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Java 8, 46 39 38 bytes a->b->a.matches(b.replaceAll("",".*")) -7 bytes thanks to @tsh. -1 byte thanks to @NahuelFouilleul. Try it online. Explanation: a->b-> // Method with two String parameters and boolean return-type a.matches( // Check if the first input matches the regex: b // The second input, .replaceAll(...


1

C#, 152 bytes public class P{public static void Main(string[]a){int q=0;int e=a[1].Length;foreach(char c in a[0])if(q!=e&&c==a[1][q])q++;System.Console.Write(q==e);}} Try Online


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Python 3, 63 bytes f=lambda s,t:(t[:1]in{*s}and f(s[s.find(t[0]):],t[1:]))**len(t) Try it online! Recursive function. Will check for each letter in the acronym t, whether it is found in the string s. If it is, the function is called recursively with the part of the string after the current test character t[0] as the new input string s. When the test ...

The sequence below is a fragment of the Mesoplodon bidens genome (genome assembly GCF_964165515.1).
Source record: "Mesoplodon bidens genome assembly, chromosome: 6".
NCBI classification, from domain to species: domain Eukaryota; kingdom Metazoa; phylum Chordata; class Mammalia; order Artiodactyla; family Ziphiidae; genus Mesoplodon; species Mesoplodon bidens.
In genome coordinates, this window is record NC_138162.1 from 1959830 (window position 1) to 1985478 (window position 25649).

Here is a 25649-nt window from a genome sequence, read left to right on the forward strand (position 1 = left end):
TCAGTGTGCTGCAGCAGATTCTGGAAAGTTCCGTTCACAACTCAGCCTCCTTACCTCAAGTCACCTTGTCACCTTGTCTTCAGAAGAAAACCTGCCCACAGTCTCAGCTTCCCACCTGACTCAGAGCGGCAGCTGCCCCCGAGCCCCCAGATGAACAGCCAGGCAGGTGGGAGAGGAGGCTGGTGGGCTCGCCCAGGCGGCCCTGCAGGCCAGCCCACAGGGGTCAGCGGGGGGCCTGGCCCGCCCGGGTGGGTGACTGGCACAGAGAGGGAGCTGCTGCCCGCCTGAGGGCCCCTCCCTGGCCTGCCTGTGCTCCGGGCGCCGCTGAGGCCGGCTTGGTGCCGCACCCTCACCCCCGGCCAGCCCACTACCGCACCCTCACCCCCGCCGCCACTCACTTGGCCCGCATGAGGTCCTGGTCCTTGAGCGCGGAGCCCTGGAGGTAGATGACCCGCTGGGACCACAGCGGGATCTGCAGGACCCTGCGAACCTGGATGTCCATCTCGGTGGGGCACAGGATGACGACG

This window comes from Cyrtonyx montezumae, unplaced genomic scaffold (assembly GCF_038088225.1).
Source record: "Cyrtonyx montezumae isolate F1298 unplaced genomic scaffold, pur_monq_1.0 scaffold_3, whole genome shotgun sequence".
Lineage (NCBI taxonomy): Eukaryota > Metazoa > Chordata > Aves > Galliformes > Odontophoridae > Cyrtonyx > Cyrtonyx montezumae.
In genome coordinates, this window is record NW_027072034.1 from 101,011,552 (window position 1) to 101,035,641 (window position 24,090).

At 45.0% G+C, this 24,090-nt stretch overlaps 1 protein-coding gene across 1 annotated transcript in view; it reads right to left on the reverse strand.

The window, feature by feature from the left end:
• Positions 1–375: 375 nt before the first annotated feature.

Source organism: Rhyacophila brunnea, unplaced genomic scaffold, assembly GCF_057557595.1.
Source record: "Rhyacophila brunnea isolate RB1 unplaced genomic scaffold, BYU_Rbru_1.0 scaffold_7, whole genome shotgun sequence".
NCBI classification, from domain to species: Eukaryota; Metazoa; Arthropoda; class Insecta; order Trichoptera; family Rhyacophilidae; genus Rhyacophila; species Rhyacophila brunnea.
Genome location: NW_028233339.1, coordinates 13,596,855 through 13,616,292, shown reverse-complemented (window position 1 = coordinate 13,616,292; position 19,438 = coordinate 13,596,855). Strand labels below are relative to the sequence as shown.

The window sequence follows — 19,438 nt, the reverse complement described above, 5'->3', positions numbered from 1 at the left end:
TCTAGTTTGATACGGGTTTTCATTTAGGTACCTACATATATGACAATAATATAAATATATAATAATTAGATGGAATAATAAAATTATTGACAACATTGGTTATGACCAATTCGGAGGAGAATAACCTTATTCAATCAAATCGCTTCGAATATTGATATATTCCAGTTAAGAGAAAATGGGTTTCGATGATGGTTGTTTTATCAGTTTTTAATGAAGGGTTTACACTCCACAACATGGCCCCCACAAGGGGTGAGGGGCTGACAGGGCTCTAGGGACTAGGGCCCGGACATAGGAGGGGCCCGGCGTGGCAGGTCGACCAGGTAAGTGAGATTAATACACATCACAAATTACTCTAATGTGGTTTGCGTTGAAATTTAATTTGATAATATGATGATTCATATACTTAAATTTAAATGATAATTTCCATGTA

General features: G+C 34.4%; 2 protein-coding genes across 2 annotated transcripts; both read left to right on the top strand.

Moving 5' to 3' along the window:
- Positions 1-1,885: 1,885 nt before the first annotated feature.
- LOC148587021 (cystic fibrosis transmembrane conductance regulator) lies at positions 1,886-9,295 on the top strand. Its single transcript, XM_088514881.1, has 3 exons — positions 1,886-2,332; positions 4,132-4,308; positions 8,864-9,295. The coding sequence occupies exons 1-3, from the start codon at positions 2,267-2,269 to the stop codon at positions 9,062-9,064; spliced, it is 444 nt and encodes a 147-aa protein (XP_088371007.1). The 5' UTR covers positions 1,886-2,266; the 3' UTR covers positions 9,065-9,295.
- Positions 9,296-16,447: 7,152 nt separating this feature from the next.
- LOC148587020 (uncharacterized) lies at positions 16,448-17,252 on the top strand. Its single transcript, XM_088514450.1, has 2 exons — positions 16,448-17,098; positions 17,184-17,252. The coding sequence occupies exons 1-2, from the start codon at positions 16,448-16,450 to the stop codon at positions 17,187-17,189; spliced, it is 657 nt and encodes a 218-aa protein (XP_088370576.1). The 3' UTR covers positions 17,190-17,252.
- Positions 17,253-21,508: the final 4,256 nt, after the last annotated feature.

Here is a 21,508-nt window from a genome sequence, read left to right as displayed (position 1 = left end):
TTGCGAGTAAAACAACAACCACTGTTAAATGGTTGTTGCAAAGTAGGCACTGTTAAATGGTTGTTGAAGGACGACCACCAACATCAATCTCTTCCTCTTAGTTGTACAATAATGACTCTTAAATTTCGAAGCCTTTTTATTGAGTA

3

Python 2, 48 bytes lambda s,a:re.search('.*'.join(a),s)>0 import re Try it online!


1

Japt, 4 bytes à øV Try it here


3

05AB1E, 3 bytes æIå Try it online! æ # power set of the first input I # second input å # does a contain b? # implicit output


1

C#, 158 bytes using System;public class P{public static void Main(string[]a){int w=Math.Abs(int.Parse(a[0])-int.Parse(a[1]));Console.Write((w>6?12-w:w)<=int.Parse(a[2]));}} Try Online